I am still on the road in beautiful South America. Since my problems, which I have managed to overcome with much help from several kind and thoughtful travellers, I have been to Paraguay and back to Argentina. From Salta I headed to Posadas a quiet small city on the border with Paraguay for one night then across a small bridge by bus to Encarnación, south-east Paraguay. I couched surfed with a cool guy named Claudio and his friends for two nights and visited an early 18th Century Jesuit ruins, where Guarane Indians lived and worked, making rock carvings of nearby flora and fauna. After this I took a six hour night bus to Asunción, Paraguay’s capital where I stayed for three nights. I took a chance and just arrived at the only hostel around 7 am. Luckily the owner was home and for once did not ignore the door bell. A cool American named David from Oregon originally. Although he was busy organising the hostel, he gave me good directions to the city centre and to nearby shops and cafés, plus the park across from the hostel. Asunción was hot and humid, in the mid 30s. After my sweaty stay there, I planned to go north to Filadelfia, but due to heavy rain and the outbreak of Dengue Fever, which would kill me because I have very low immune system after my kidney transplant, I returned south to Argentina and once again Salta.
My one night in Salta was quiet with dinner in the city with a couple of girls from Canada, a guy from Poland and a Romanian guy. How times have changed travel wise, 10 years ago and maybe even only 5 years ago you would not have met many people from East Europe travelling and certainly not in South America.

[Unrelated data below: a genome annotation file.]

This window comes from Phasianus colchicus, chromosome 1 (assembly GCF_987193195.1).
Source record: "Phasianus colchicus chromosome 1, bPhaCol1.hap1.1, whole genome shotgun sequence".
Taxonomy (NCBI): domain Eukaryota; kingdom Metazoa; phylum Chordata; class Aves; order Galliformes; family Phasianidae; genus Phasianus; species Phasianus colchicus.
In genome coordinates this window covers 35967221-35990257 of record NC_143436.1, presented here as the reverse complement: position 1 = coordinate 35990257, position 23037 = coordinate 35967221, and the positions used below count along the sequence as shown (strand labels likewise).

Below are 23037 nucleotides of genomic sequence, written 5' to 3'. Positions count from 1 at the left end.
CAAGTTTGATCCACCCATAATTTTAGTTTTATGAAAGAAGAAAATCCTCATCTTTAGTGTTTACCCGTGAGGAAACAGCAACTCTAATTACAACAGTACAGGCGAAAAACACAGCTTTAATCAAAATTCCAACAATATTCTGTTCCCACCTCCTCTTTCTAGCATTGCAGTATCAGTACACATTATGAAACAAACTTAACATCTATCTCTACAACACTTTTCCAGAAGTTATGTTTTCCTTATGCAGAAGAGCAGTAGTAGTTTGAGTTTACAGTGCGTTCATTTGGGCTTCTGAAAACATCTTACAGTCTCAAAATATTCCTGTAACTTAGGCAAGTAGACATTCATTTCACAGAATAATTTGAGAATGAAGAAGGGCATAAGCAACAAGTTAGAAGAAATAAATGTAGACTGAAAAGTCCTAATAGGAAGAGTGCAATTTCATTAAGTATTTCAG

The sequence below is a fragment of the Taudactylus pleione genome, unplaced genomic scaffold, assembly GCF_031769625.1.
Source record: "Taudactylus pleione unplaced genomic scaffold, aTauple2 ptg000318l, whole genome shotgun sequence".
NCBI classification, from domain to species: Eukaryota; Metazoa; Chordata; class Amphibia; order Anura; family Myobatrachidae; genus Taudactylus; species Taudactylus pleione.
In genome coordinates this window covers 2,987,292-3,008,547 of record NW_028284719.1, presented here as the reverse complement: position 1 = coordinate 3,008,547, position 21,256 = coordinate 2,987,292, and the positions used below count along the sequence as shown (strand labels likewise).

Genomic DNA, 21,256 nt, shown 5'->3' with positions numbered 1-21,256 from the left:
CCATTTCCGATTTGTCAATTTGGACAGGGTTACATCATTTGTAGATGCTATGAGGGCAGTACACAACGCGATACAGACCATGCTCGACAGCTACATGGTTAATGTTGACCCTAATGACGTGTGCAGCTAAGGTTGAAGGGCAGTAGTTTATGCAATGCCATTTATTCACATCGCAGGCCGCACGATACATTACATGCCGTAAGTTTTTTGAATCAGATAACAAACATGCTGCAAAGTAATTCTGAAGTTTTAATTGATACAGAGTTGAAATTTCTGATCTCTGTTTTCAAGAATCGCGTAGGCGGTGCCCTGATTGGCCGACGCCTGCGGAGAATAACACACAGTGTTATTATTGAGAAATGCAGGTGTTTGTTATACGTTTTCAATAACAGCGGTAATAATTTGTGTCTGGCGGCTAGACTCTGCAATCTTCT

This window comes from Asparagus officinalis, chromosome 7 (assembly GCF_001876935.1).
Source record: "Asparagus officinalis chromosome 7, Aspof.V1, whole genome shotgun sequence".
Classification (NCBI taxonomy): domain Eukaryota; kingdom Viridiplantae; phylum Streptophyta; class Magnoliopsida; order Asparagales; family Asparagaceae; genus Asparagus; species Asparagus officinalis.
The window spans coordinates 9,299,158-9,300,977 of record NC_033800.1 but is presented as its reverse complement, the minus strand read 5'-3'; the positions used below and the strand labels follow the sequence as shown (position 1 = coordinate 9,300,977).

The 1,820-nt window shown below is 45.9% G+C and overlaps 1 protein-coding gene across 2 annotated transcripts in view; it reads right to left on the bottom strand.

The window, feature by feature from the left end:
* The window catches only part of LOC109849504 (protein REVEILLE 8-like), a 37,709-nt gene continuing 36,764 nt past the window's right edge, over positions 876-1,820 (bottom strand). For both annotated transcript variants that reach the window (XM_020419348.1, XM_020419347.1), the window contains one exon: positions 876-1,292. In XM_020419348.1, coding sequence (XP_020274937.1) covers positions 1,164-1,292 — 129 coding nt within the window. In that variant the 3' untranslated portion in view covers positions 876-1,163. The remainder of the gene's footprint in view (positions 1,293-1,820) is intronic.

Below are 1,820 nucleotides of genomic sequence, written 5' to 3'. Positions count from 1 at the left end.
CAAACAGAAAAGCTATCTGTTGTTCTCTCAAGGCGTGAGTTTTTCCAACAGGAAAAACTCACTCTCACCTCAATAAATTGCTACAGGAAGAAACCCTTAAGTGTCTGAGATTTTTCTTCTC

Next I once again headed north, this time to a small town named Tilcara where I eventually stayed for four nights in a great small crazy hostel come house. Apart from the fact that the house permanently smelt of cigarette smoke it was lovely and the people great, warm and friendly. The small town is surrounded by hills, I spent my first evening walking around the centre, checked out the only plaza and eventually found a restaurant and had a steak. I met a lovely couple from Buenos Aires and they helped me order and kept me company and even dropped me back at the hostel. I spent my second day walking around and just relaxing, taking photos and enjoying the small market in the square. On my third day I went on a hike to Wider Cave, or Windy Cave. This was a four kilometre walk hike over rough rocky terrain with a cool native guide named Diego. He told me about the different plants and how one named Molle could be used in a bath to ease aches and muscle pains. We climbed and I stumbled hitting my knees and feet many times. At one point Diego had to drag me up an almost vertical incline. I had fun stepping over rocks and stretching my legs over rocks and huge stones. The trail twisted and turned and undulated constantly. It was hard work and I drank water constantly and huffed and puffed. Eventually after climbing up what seemed like hundreds of rocks and walking crablike between several stones with a huge drop on one side, we reached the cave. The first cave was quite large and we were able to stand. However, we then had to get on all fours and crawl through a narrow rock tunnel to reach the other side of the cave. Once I was able to almost stand, we climbed through a tiny window like gap and I was able to sit on a rock ledge and enjoy the open expanse with mountains in front and the cool air on my face. We returned the same way. and the descent with me constantly creating avalanches was even harder The sun appeared and later discovered I had been sun and wind burnt. Two days later I headed into Bolivia and my 58th country.
I had to take a bus from Tilcara to the Argentine border then find a bridge and walk into Bolivia. It was straightforward enough. Although once in Bolivia the atmosphere changed abruptly. People pushed and shoved, there was more noise and shops had their products for sale on the street. I was lucky enough to meet a lady and her boyfriend I had met briefly in Tilcara and they helped me find the bus station in Villasun where I caught a bus to Tupiza. Tupiza is the gateway to the Bolivian desert and the Salar salt flats. I head there tomorrow Monday 21st March for a four day Jeep tour of adventure and off-roading. It should be an exciting trip with much wildlife and fun. Tupiza has little to offer apart from a nice market and a small square and church. It’s a nice relaxing place for two nights and one day. Horse riding is available and some walks to nearby canyons.
More to come soon, Tony the Traveller